Electrical safety regulations do not just apply to power cables when they are in use; cords must also be stored carefully to avoid harm. Keep stored cords out of the reach of youngsters and pets (who may chew on or play with the cords). Avoid wrapping wires too tightly around objects; this might cause the cord to strain or overheat. To avoid damage to the cord’s insulation and wires, never place it on a hot surface.
Keep all of your exhaust fans clean to avoid fire concerns.
This can reduce the life of the appliance and pose a risk to the home due to overheating or even result in the development of toxic gases, which can lead to an electrical fire hazard. Cleaning exhaust fans regularly might help prevent such problems.
Allow enough space for air circulation around your equipment to avoid overheating.
Electrical equipment can overheat and short out if there is insufficient air circulation, posing an electrical fire hazard. Check that your appliances have adequate air circulation and avoid using electrical equipment in enclosed cabinets.Pay specific attention to your gas or electric dryer, since these must be placed at least a foot away from the wall to function securely.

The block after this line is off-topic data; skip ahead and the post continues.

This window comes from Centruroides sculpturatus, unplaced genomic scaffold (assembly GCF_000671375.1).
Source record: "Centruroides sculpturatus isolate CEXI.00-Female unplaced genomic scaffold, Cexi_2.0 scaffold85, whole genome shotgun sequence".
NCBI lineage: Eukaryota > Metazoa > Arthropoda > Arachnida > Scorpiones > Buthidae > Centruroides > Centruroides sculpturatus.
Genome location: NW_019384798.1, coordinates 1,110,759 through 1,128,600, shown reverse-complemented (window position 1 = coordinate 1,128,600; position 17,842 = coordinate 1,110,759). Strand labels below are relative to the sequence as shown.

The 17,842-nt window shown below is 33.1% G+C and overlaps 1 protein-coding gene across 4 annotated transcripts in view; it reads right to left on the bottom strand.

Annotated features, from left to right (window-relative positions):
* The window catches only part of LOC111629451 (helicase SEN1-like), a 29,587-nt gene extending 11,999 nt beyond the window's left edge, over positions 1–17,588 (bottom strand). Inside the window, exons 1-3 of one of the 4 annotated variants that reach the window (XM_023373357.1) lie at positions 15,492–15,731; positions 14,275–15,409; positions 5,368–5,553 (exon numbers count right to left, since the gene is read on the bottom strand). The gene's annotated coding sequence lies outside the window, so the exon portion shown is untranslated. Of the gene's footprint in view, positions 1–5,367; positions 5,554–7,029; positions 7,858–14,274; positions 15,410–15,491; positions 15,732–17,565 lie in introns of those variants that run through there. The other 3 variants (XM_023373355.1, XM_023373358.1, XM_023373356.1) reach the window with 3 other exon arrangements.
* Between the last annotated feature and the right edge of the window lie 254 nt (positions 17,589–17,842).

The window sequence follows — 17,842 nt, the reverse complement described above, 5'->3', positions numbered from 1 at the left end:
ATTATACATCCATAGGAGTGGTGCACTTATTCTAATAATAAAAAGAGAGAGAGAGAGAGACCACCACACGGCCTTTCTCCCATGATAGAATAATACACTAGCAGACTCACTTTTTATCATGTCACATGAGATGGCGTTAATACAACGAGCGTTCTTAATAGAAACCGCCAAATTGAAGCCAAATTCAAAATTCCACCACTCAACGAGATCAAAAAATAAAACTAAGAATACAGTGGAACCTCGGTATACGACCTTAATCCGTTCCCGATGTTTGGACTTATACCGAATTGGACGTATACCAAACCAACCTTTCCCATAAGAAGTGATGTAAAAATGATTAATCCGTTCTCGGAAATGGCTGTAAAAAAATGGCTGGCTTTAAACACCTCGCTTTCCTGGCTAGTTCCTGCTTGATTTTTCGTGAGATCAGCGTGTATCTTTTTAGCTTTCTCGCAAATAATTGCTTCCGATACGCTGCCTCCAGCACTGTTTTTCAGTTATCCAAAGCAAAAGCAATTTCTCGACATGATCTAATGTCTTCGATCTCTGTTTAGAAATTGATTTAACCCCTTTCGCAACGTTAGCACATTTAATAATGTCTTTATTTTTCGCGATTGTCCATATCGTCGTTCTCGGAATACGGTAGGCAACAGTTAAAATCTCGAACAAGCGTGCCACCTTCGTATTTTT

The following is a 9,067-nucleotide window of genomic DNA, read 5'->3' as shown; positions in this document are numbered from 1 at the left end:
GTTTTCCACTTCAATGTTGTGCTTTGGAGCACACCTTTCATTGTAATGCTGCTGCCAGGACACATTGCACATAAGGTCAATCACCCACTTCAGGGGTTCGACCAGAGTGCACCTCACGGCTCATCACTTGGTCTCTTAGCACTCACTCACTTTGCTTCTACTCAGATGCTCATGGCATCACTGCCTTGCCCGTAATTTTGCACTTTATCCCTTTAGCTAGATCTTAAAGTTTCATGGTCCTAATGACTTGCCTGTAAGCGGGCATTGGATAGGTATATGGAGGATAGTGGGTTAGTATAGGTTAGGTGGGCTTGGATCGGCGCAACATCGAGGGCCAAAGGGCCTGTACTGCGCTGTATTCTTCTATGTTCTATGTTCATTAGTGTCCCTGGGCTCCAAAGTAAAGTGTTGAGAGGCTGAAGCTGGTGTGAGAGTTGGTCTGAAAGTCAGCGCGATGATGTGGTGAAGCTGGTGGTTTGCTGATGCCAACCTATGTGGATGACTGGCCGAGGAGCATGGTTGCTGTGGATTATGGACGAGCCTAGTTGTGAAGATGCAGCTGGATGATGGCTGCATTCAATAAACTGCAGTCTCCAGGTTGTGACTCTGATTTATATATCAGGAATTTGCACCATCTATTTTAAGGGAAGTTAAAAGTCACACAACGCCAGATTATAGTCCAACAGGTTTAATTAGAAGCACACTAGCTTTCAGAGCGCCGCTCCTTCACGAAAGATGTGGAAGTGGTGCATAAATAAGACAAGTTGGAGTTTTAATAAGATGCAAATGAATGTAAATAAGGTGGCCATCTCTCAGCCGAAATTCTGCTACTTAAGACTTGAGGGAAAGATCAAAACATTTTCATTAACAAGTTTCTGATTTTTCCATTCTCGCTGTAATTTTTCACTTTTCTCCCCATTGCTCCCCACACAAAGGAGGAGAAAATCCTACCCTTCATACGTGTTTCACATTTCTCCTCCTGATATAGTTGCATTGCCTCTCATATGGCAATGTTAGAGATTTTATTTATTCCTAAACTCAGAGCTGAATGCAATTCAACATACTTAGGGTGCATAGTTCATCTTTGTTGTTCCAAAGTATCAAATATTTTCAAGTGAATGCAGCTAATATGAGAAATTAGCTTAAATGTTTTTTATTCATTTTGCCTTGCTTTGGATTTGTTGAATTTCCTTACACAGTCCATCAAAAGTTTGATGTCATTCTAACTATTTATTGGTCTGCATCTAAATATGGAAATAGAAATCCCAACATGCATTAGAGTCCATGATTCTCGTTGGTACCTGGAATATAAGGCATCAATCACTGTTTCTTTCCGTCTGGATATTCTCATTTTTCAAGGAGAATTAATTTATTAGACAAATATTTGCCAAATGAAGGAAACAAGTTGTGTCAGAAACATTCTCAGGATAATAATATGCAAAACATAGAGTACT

To ensure electrical safety, always adhere to appliance instructions.
“Read the instructions” should be at the top of the list of home electrical safety advice. Understanding how to operate appliances properly enhances both the device’s functionality and your safety. If you experience even a little electrical shock while using an appliance, stop using it until a certified electrician inspects it for faults.
Be cautious with heaters and water heaters to avoid accidents.
Portable heaters and built-in furnaces should be kept at safe distances from inflammable materials. Keep flammables away from heating units for furnace safety. Portable heaters should never be used next to curtains, and they should always be put on a stable and firm surface to avoid tipping.
In a similar vein, do you know what temperature your water heater is set to? High-temperature settings consume more energy from your water heater and might cause burns and unintended scalding, especially in homes with small children.